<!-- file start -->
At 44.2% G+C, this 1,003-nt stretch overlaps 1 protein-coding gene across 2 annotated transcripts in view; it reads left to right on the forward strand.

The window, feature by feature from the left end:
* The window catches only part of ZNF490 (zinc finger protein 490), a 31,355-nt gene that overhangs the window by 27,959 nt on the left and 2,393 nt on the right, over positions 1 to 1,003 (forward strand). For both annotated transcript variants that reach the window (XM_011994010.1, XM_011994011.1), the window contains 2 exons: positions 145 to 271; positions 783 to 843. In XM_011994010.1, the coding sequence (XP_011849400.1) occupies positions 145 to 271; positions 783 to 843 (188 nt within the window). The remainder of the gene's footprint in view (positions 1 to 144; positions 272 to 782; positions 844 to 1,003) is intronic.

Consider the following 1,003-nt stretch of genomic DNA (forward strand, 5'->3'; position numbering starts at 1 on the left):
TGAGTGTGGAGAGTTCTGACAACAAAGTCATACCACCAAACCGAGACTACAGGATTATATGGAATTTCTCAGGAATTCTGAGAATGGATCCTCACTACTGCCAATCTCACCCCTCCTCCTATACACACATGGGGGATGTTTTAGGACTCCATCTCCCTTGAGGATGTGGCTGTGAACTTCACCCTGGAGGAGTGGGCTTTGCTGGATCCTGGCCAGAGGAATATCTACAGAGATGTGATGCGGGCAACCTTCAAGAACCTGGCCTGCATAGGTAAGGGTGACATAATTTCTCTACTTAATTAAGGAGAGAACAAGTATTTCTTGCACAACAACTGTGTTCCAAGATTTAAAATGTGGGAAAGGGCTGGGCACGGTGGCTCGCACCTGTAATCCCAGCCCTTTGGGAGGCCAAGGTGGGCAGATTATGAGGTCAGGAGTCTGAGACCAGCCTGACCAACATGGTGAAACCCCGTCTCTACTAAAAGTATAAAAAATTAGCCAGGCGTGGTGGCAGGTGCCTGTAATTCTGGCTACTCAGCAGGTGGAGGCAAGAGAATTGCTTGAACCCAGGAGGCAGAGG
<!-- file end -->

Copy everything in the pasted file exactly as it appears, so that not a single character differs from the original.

At 44.2% G+C, this 1,003-nt stretch overlaps 1 protein-coding gene across 2 annotated transcripts in view; it reads left to right on the forward strand.

The window, feature by feature from the left end:
* The window catches only part of ZNF490 (zinc finger protein 490), a 31,355-nt gene that overhangs the window by 27,959 nt on the left and 2,393 nt on the right, over positions 1 to 1,003 (forward strand). For both annotated transcript variants that reach the window (XM_011994010.1, XM_011994011.1), the window contains 2 exons: positions 145 to 271; positions 783 to 843. In XM_011994010.1, the coding sequence (XP_011849400.1) occupies positions 145 to 271; positions 783 to 843 (188 nt within the window). The remainder of the gene's footprint in view (positions 1 to 144; positions 272 to 782; positions 844 to 1,003) is intronic.

Consider the following 1,003-nt stretch of genomic DNA (forward strand, 5'->3'; position numbering starts at 1 on the left):
TGAGTGTGGAGAGTTCTGACAACAAAGTCATACCACCAAACCGAGACTACAGGATTATATGGAATTTCTCAGGAATTCTGAGAATGGATCCTCACTACTGCCAATCTCACCCCTCCTCCTATACACACATGGGGGATGTTTTAGGACTCCATCTCCCTTGAGGATGTGGCTGTGAACTTCACCCTGGAGGAGTGGGCTTTGCTGGATCCTGGCCAGAGGAATATCTACAGAGATGTGATGCGGGCAACCTTCAAGAACCTGGCCTGCATAGGTAAGGGTGACATAATTTCTCTACTTAATTAAGGAGAGAACAAGTATTTCTTGCACAACAACTGTGTTCCAAGATTTAAAATGTGGGAAAGGGCTGGGCACGGTGGCTCGCACCTGTAATCCCAGCCCTTTGGGAGGCCAAGGTGGGCAGATTATGAGGTCAGGAGTCTGAGACCAGCCTGACCAACATGGTGAAACCCCGTCTCTACTAAAAGTATAAAAAATTAGCCAGGCGTGGTGGCAGGTGCCTGTAATTCTGGCTACTCAGCAGGTGGAGGCAAGAGAATTGCTTGAACCCAGGAGGCAGAGG